Difference in steel shot

Discussion in 'Shooting - Reloading Forum' started by Dr Duk, Jun 9, 2021.

  1. Out of focus

    Out of focus Elite Refuge Member

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    It appears I am surrounded by experts.
    I remember buying a box of Winchester #6 steel back in the eighties because that was all we had on the store shelves. I believe retailers had little knowledge on the new steel ammo and just stocked with what they knew duck hunters would go for ( thinking #6 is #6 regardless of what it’s made out of). Those early #6 steel loads were straight garbage, had to cut one open just to make sure there was something inside besides powder.
     
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  2. Tuleman

    Tuleman Elite Refuge Member

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    I take it that those were field hunts, not marsh hunts?
     
  3. Native NV Ducker

    Native NV Ducker Mod-Duck Hunters Forum, Classifieds, and 2 others Moderator

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    While he may have been hunting dry ground (I have up there), odds are he was hunting along the hot water creek in the area. I grew up hunting the area. We would jump the creek, Dad and I. He would drop me off, and I would drop down to the creek. He would drive a mile down the road, park, and drop in himself. I would walk till I saw the truck, go up, and hop scotch past him to another spot. I remember many limits of green heads coming home with us. It was such a long drive, over a fairly lousy dirt road for about 60 miles, we would take the truck/camper, and tow the jeep behind us to get around once we got there.

    There really isn't much farming (or ranching) up there, but there were some grass fields the geese sometimes used.
     
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  4. Billy Bob

    Billy Bob Elite Refuge Member

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    Part of the difference may be that I started with IC and even tried cylinder. Eventually settled on modified and 2's for ducks and IC and BB's for geese. I haven't shot anything larger than 2's for anything for over a decade now. Wait, are arrows considered bigger than a load of 2's? :l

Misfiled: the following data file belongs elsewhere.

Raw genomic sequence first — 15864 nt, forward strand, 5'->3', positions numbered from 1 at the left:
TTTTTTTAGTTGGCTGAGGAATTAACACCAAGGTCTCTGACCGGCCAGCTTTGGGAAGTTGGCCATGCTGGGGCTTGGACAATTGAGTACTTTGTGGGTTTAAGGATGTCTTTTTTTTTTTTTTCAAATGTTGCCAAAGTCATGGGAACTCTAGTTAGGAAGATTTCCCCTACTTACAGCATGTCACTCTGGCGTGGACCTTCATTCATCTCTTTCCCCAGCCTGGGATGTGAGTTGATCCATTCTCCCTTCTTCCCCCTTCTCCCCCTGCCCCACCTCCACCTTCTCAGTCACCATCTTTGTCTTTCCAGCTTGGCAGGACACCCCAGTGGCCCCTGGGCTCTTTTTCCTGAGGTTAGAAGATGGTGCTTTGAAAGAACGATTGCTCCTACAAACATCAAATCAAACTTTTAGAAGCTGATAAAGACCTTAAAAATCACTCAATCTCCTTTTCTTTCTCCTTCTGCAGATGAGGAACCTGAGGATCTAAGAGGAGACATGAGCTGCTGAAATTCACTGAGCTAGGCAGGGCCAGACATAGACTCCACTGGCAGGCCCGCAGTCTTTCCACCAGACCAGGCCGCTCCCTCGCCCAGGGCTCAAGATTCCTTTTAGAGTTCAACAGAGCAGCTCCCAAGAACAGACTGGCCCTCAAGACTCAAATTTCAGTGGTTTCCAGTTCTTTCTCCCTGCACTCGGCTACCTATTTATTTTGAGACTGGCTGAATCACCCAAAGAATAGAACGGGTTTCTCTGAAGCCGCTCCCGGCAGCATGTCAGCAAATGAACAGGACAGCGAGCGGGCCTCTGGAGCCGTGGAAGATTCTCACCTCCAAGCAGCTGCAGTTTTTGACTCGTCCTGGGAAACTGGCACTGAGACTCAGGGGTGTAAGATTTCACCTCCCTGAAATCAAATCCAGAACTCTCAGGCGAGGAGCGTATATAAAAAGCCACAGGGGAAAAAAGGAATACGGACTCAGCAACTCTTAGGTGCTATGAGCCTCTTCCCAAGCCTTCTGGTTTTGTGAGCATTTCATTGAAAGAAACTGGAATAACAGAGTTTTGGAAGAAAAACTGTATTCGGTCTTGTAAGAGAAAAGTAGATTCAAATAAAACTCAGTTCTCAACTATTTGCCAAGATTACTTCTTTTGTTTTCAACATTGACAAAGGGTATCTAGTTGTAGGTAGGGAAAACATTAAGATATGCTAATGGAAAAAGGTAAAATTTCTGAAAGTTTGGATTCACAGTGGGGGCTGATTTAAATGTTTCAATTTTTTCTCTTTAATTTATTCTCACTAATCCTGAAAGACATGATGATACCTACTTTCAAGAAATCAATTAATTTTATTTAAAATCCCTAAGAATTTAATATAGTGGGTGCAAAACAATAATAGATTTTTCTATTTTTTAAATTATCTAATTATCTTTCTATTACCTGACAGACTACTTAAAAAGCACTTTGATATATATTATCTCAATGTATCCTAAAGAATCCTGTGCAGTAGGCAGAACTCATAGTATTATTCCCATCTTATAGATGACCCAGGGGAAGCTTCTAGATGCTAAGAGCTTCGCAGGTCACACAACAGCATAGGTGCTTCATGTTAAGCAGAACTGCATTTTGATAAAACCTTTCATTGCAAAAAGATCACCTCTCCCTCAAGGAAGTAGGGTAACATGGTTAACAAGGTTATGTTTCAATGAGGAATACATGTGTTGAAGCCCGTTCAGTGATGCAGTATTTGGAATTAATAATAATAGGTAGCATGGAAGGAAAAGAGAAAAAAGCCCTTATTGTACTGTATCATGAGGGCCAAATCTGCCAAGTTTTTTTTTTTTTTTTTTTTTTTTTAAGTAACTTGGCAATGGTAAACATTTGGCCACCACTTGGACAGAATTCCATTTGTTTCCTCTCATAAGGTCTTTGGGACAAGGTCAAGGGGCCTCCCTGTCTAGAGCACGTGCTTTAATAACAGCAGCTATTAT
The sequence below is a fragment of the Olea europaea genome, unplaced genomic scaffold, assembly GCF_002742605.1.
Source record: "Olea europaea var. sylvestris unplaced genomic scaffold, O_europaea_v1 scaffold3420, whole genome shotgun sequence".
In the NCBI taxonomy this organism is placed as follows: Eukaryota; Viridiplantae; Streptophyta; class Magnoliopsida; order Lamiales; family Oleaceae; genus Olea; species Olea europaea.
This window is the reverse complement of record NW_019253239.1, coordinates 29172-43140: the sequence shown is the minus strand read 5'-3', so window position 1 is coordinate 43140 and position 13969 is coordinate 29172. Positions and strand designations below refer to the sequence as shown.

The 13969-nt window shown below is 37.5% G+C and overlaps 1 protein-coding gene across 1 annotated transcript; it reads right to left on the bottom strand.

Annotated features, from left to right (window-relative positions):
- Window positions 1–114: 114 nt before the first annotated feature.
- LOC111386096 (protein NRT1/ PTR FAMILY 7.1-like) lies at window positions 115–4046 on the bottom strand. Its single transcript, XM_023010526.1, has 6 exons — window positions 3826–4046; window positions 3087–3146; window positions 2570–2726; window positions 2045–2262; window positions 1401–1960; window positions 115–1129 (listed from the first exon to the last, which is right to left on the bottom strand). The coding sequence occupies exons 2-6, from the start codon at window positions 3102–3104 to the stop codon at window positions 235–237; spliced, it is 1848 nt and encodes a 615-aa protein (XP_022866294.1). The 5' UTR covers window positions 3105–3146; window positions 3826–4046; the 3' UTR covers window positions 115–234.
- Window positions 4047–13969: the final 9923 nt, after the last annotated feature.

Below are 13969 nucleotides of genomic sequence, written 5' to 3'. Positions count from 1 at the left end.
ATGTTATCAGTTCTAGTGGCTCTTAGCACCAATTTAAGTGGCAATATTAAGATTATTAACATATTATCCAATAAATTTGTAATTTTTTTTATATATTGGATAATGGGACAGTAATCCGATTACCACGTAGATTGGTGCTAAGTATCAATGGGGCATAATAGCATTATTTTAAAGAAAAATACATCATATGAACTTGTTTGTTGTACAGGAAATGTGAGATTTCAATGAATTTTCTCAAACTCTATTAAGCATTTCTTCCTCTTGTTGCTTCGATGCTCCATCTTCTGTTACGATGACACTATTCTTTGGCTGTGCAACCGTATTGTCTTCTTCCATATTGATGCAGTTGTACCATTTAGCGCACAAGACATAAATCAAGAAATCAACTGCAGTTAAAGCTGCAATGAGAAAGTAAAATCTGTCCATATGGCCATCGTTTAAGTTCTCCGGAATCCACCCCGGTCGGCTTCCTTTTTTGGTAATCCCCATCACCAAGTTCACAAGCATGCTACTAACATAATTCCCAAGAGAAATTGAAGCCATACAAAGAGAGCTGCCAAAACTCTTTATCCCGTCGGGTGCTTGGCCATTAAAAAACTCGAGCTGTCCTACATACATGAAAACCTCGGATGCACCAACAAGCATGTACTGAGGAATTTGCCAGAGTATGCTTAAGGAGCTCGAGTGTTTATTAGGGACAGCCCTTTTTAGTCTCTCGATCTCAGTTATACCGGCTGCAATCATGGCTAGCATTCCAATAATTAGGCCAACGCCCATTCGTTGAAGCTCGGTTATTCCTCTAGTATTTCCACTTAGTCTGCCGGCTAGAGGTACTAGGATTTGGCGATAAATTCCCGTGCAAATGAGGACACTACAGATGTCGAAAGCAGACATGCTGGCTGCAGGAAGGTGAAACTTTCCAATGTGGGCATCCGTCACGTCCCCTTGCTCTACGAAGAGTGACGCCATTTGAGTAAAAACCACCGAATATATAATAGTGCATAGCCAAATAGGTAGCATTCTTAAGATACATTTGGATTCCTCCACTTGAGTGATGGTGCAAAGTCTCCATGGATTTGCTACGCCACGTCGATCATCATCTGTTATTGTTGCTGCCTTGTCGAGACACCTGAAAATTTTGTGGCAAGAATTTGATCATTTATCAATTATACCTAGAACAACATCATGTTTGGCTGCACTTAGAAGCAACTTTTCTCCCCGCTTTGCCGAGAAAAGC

Lead wasn't great, it crippled just as many birds or more. Steel is what it is. Some of us pine for something better others just make the best of it and get to killing birds.
     
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  5. bill cooksey

    bill cooksey Elite Refuge Member

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    Lead is definitely ballistically superior to steel. The only reason there's truth in what you say is human nature causing us to consistently ask something to do a bit more than we should. When we ask a good load (lead or steel) to kill a little bit farther than we should, we get crippled ducks. Lead will kill better and farther, but the shooter must still know the limitations, and most don't.

    Steel is just fine when one stays within its limitations. Lead is fine when one stays within its limitations. The limitations though are different.
     
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  6. Fogie

    Fogie Senior Refuge Member

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    Moorman Spring always had open water. The creek that came down from the warden's place would stay open in places too, would walk it down to the store.
    Could walk the ice into the sloughs that ran from Res to Res and find some that would melt faster than the rest, too.
    ..the place would be pretty locked up by mid November back then, but some open where the water sped up heading for the weirs would remain for a bit. Birds standing in line to use it and circle right back at shooting. Was vigorous hunting, that ice. I don't do it much anymore.
     
  7. Fogie

    Fogie Senior Refuge Member

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    I went from that full back to modified and like you, settled on #2 for ducks and BB for geese.
    After BB split the muzzle on the 870 Sportsman, just shot 2 at heads for a bit until better stuff came out.
     
  8. Fogie

    Fogie Senior Refuge Member

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    yep, of course lead killed them deader and cheaper at steel ranges.
    Deke hunters on here have a hard time understanding a jump/pass shooter's craving for effective range, sometimes.
     
  9. Northhunter

    Northhunter Senior Refuge Member

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    Or dispute it when something that works is found.

    Speed kills with steel. The proof is in the field. There was lots of bandwidth wasted over that one before. The worst offenders were guys who didn't reload and never hunted with it.
    Now all the factory ammo is fast. Cheap, premium, stuff that doesn't need to be.. it all moves pretty quick.

    My dad had a newfie buddy who had a lifetime of shooting lead and summed steel up in 4 words.. "You lose ten yards". It was pretty accurate, in most cases. Ten yards can be nothing, or a lot depending on how you shoot. Guys like to twist that into how you choose to shoot, either not realizing or ignoring that conditions just ain't the same across the board.
     
    Last edited: Jun 11, 2021
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  10. JP

    JP Elite Refuge Member

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    And, tungsten-based pellets changed all that. If we had it back in the 60’s there may be no seasons today as we’d have killed out all of the little buggers.
     
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